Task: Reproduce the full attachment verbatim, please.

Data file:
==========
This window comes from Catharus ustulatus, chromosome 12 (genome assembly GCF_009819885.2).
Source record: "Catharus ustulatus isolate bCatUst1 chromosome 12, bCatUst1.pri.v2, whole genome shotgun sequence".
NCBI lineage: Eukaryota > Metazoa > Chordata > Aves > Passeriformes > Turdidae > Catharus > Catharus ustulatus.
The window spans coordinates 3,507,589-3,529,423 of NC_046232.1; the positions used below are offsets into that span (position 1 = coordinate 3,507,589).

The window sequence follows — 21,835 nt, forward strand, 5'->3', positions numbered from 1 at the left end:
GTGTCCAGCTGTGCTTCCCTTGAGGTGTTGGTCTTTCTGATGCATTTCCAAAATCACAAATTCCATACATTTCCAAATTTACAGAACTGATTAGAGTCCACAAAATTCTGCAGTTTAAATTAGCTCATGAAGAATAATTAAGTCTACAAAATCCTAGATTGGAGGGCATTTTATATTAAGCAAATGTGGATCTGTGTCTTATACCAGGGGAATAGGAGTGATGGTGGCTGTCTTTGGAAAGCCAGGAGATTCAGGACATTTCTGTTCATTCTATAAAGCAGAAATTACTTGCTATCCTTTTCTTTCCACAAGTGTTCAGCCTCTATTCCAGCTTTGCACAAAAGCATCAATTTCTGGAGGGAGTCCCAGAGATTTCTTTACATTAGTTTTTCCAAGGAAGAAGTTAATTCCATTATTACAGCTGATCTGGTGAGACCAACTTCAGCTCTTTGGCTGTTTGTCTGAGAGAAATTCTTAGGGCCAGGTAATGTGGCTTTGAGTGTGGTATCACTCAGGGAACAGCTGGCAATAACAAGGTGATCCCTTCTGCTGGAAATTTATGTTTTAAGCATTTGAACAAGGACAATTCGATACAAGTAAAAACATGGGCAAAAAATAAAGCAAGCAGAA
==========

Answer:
This window comes from Catharus ustulatus, chromosome 12 (genome assembly GCF_009819885.2).
Source record: "Catharus ustulatus isolate bCatUst1 chromosome 12, bCatUst1.pri.v2, whole genome shotgun sequence".
NCBI lineage: Eukaryota > Metazoa > Chordata > Aves > Passeriformes > Turdidae > Catharus > Catharus ustulatus.
The window spans coordinates 3,507,589-3,529,423 of NC_046232.1; the positions used below are offsets into that span (position 1 = coordinate 3,507,589).

The window sequence follows — 21,835 nt, forward strand, 5'->3', positions numbered from 1 at the left end:
GTGTCCAGCTGTGCTTCCCTTGAGGTGTTGGTCTTTCTGATGCATTTCCAAAATCACAAATTCCATACATTTCCAAATTTACAGAACTGATTAGAGTCCACAAAATTCTGCAGTTTAAATTAGCTCATGAAGAATAATTAAGTCTACAAAATCCTAGATTGGAGGGCATTTTATATTAAGCAAATGTGGATCTGTGTCTTATACCAGGGGAATAGGAGTGATGGTGGCTGTCTTTGGAAAGCCAGGAGATTCAGGACATTTCTGTTCATTCTATAAAGCAGAAATTACTTGCTATCCTTTTCTTTCCACAAGTGTTCAGCCTCTATTCCAGCTTTGCACAAAAGCATCAATTTCTGGAGGGAGTCCCAGAGATTTCTTTACATTAGTTTTTCCAAGGAAGAAGTTAATTCCATTATTACAGCTGATCTGGTGAGACCAACTTCAGCTCTTTGGCTGTTTGTCTGAGAGAAATTCTTAGGGCCAGGTAATGTGGCTTTGAGTGTGGTATCACTCAGGGAACAGCTGGCAATAACAAGGTGATCCCTTCTGCTGGAAATTTATGTTTTAAGCATTTGAACAAGGACAATTCGATACAAGTAAAAACATGGGCAAAAAATAAAGCAAGCAGAA